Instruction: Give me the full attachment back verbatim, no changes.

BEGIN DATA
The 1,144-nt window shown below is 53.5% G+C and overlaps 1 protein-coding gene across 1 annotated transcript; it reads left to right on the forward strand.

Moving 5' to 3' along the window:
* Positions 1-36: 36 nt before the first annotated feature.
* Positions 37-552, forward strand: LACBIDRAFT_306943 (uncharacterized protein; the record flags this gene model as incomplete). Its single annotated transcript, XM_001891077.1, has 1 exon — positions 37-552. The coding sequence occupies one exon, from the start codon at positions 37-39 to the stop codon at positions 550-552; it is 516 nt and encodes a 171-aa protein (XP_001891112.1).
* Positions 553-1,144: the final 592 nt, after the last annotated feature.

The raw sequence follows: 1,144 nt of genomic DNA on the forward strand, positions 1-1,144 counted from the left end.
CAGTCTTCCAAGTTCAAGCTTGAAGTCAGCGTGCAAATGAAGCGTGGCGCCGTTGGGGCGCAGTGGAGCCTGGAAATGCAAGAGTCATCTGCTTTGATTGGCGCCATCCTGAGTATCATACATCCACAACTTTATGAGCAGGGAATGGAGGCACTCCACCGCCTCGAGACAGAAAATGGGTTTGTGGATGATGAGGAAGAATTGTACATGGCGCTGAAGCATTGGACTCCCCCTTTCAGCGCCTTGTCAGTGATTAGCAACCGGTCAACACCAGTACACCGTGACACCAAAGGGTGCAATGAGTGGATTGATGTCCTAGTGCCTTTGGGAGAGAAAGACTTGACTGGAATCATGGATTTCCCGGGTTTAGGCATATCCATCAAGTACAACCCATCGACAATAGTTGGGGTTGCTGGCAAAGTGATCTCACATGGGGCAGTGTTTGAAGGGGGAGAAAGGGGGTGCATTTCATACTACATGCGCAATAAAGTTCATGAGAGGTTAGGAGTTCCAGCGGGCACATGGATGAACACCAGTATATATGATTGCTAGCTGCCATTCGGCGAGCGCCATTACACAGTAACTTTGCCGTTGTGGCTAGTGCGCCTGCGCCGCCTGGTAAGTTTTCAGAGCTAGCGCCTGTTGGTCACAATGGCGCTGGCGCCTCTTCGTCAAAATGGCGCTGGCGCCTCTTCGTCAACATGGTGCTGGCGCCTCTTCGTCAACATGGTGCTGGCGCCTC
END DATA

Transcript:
The 1,144-nt window shown below is 53.5% G+C and overlaps 1 protein-coding gene across 1 annotated transcript; it reads left to right on the forward strand.

Moving 5' to 3' along the window:
* Positions 1-36: 36 nt before the first annotated feature.
* Positions 37-552, forward strand: LACBIDRAFT_306943 (uncharacterized protein; the record flags this gene model as incomplete). Its single annotated transcript, XM_001891077.1, has 1 exon — positions 37-552. The coding sequence occupies one exon, from the start codon at positions 37-39 to the stop codon at positions 550-552; it is 516 nt and encodes a 171-aa protein (XP_001891112.1).
* Positions 553-1,144: the final 592 nt, after the last annotated feature.

The raw sequence follows: 1,144 nt of genomic DNA on the forward strand, positions 1-1,144 counted from the left end.
CAGTCTTCCAAGTTCAAGCTTGAAGTCAGCGTGCAAATGAAGCGTGGCGCCGTTGGGGCGCAGTGGAGCCTGGAAATGCAAGAGTCATCTGCTTTGATTGGCGCCATCCTGAGTATCATACATCCACAACTTTATGAGCAGGGAATGGAGGCACTCCACCGCCTCGAGACAGAAAATGGGTTTGTGGATGATGAGGAAGAATTGTACATGGCGCTGAAGCATTGGACTCCCCCTTTCAGCGCCTTGTCAGTGATTAGCAACCGGTCAACACCAGTACACCGTGACACCAAAGGGTGCAATGAGTGGATTGATGTCCTAGTGCCTTTGGGAGAGAAAGACTTGACTGGAATCATGGATTTCCCGGGTTTAGGCATATCCATCAAGTACAACCCATCGACAATAGTTGGGGTTGCTGGCAAAGTGATCTCACATGGGGCAGTGTTTGAAGGGGGAGAAAGGGGGTGCATTTCATACTACATGCGCAATAAAGTTCATGAGAGGTTAGGAGTTCCAGCGGGCACATGGATGAACACCAGTATATATGATTGCTAGCTGCCATTCGGCGAGCGCCATTACACAGTAACTTTGCCGTTGTGGCTAGTGCGCCTGCGCCGCCTGGTAAGTTTTCAGAGCTAGCGCCTGTTGGTCACAATGGCGCTGGCGCCTCTTCGTCAAAATGGCGCTGGCGCCTCTTCGTCAACATGGTGCTGGCGCCTCTTCGTCAACATGGTGCTGGCGCCTC